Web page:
- Office of Attorney General Maura Healey
Media Contact for AG Healey Leads Coalition Calling for Equitable, Effective, and Efficient Implementation of Inflation Reduction Act
BOSTON — Today, Attorney General Maura Healey led a coalition of 12 attorneys general, the California Air Resources Board, and the Ramsey County, Minnesota Attorney’s Office in calling on the Department of Treasury and the Internal Revenue Service (IRS) to efficiently, effectively, and equitably implement the Inflation Reduction Act (IRA) to reduce greenhouse gas emissions, create good-paying green jobs, and help states transition to a clean energy economy.
The IRA, which President Biden signed into law in August, makes the nation’s largest-ever investments in tackling climate change, directing hundreds of billions of dollars toward climate solutions. Among other things, the IRA provides for incentives to foster clean energy generation, encourage energy efficiency, and support U.S.-based companies that pay a living wage and offer long-term career opportunities.
In comments filed in response to Treasury and the IRS’s requests for public input, the coalition urges Treasury and the IRS to draw on the states’ expertise with implementing programs to promote the transition to clean energy and energy efficiency and offer guidance on centering equity and environmental justice in implementing the law
“The IRA has enormous potential to make a real difference in our states by creating good, green jobs, reducing greenhouse gas emissions, saving our families money, and promoting the critical transition to a clean energy economy,” said AG Healey. “We must ensure it is implemented in a way that ensures all our communities are at the table and benefiting from this historic legislation. We are committed to working with the federal government to fulfill the IRA’s promise.”
The comments point out the significant harm climate change has inflicted—and continues to inflict—on the health of communities in the coalition states, including from droughts, extreme weather events, and sea-level rise. These harms will only worsen over time, the comments note, as will their disproportionate impacts on disadvantaged communities already overburdened with environmental injustices including Black and Latinx populations and those with low incomes.
Massachusetts and other coalition states have pioneered clean energy and climate policies. For example, Massachusetts has promoted energy efficiency through the Mass Save program and facilitated the transition to clean energy by offering incentives for residential, commercial, and industrial consumers to transition to electric heat pumps and electric vehicles. The state spent more than $2.8 billion on energy efficiency programs from 2019 to 2021 and awarded $13 million to electric vehicle charging stations at 150 locations across Massachusetts this year.
The comments suggest various ways that Treasury and the IRS should promote equity and environmental justice through implementation of the IRA’s climate and labor provisions, including proactive public outreach and community engagement to ensure that members of disadvantaged communities have opportunities to provide stakeholder feedback on implementation. The comments also urge Treasury and the IRS to increase eligibility for disadvantaged and low-wealth taxpayers and to take steps to monitor the IRA’s implementation and ensure that disadvantaged and low wealth communities are seeing the benefits of IRA’s incentives.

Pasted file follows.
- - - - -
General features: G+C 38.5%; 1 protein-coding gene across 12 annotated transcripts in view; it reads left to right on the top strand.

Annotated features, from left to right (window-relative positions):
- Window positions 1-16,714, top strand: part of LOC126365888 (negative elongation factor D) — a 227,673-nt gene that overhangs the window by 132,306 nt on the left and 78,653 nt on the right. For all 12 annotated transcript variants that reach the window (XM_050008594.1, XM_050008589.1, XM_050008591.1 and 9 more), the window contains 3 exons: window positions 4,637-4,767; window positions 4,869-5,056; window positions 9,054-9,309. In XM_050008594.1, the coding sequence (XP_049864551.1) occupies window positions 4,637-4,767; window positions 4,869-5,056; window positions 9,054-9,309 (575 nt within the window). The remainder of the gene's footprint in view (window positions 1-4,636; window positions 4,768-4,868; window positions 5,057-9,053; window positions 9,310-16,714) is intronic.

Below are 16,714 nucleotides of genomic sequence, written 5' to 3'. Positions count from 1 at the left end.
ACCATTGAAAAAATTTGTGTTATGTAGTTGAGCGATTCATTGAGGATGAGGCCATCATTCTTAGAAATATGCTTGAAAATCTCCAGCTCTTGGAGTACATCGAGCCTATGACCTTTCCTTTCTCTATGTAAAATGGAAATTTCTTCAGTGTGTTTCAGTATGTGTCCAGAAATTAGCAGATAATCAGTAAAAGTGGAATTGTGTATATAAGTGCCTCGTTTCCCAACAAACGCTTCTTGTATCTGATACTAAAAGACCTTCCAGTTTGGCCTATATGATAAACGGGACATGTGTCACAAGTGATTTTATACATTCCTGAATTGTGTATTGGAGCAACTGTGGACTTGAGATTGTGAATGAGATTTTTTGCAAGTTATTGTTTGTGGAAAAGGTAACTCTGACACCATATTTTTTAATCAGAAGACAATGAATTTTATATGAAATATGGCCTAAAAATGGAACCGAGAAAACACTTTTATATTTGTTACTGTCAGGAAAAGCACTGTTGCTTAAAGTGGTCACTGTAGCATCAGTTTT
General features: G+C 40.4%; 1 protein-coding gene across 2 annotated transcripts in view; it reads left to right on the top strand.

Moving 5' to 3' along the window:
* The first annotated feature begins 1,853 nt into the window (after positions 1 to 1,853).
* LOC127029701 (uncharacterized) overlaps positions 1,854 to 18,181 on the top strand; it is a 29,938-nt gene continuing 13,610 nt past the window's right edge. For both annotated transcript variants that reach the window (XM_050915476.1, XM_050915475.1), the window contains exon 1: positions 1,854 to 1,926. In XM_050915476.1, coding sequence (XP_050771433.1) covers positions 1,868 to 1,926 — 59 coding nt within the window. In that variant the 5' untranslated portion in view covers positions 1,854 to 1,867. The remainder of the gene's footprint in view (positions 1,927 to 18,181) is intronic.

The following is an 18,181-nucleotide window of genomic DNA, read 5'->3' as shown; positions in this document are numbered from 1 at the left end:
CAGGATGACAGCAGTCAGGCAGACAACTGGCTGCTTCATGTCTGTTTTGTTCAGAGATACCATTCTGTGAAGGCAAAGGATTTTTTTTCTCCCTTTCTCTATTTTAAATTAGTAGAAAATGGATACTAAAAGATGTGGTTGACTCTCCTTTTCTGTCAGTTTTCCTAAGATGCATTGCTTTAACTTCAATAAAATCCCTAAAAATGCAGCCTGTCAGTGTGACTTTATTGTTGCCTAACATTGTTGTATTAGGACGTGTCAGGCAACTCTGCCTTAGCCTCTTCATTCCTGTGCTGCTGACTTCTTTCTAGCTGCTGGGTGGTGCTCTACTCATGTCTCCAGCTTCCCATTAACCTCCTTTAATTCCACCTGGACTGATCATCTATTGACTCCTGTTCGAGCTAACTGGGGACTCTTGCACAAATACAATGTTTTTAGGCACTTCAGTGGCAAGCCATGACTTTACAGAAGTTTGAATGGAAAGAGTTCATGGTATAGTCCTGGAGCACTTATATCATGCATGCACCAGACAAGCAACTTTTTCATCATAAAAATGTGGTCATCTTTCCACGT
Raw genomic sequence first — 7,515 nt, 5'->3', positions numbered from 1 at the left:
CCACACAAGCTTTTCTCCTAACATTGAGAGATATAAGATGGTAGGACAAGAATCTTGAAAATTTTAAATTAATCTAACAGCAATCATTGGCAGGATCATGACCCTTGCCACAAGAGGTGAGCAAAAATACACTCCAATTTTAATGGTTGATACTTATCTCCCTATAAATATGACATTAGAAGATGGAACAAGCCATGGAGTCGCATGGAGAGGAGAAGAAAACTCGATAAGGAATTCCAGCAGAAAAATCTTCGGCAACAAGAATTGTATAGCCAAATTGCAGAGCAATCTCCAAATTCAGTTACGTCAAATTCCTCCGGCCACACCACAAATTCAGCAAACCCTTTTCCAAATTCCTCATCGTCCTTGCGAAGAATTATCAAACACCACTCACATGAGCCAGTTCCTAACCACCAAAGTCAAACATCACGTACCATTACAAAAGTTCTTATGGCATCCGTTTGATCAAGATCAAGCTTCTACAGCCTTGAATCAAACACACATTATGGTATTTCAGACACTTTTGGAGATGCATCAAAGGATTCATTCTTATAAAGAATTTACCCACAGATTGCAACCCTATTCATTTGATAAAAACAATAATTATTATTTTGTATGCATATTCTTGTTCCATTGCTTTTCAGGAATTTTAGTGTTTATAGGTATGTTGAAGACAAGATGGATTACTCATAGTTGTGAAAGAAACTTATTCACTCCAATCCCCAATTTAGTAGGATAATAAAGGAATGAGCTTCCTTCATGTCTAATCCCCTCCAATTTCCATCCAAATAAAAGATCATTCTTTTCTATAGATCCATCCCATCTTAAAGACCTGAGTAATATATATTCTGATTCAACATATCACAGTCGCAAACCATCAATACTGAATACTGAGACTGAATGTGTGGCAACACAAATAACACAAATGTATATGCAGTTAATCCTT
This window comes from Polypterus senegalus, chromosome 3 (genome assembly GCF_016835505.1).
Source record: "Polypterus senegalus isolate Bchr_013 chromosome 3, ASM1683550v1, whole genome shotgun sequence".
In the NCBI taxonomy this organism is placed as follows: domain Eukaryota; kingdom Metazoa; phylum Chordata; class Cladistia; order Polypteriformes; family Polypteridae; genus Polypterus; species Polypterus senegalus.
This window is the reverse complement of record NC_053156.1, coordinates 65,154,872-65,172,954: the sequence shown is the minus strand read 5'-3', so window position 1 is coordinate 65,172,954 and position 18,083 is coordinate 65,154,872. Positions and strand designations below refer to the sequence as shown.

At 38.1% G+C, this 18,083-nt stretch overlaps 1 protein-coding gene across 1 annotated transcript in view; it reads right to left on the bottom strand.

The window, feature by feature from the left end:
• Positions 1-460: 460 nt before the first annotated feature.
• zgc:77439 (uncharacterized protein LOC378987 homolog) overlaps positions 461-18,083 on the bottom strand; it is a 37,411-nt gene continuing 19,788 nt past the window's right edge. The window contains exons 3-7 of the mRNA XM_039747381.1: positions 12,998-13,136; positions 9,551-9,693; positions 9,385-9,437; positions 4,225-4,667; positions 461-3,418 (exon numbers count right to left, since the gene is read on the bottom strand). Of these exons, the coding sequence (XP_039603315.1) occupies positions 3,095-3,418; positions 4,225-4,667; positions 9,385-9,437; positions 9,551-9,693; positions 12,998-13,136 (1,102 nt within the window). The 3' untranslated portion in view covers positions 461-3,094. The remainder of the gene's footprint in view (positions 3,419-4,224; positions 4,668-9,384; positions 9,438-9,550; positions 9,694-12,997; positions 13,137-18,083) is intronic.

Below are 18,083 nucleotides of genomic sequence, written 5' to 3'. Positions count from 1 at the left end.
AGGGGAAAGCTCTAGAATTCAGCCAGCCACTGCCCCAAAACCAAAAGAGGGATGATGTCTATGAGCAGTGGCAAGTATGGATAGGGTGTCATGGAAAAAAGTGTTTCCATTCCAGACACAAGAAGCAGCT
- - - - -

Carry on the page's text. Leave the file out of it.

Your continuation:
Other recommendations include
- Working with the U.S. Environmental Protection Agency and Department of Energy to ensure that hydrogen incentives are directed to fuels with the lowest carbon intensity and to establish and regularly update greenhouse gas emissions rates for clean energy technologies;
- Creating precise definitions for credit-eligible commercial electric vehicles;
- Implementing accountability and enforcement mechanisms for ensuring compliance with prevailing-wage and apprenticeship provisions;
- Urging Treasury and the IRS to ensure consistency with state home energy efficiency audit programs—including auditor certification programs—and to ensure only low-emission technologies are eligible for energy efficiency credits;
- Developing clear procedures for identifying emissions-reduction technologies and clear policies to prevent tax benefits from accruing to entities with a history of environmental noncompliance; and
- Issuing transitional guidance to make clean vehicle credits widely available as soon as possible.
Today’s comments were led by AG Healey and joined by the attorneys general of Colorado, Delaware, Illinois, Maine, Maryland, Michigan, New Jersey, New York, Oregon, Rhode Island, and the District of Columbia, as well as the California Air Resources Board and the Ramsey County Attorney’s Office in Minnesota.
In Massachusetts, this matter was handled by Deputy Chief Turner Smith, Assistant Attorneys General I. Andrew Goldberg and Julia Jonas-Day, all of the AG’s Environmental Protection Division; Assistant Attorney General JoAnn Bodemer and Special Assistant Attorney General Kelly Caiazzo, both of AG Healey’s Energy and Telecommunications Division; and Assistant Attorney General Barbara Dillon DeSouza, of the AG’s Fair Labor Division.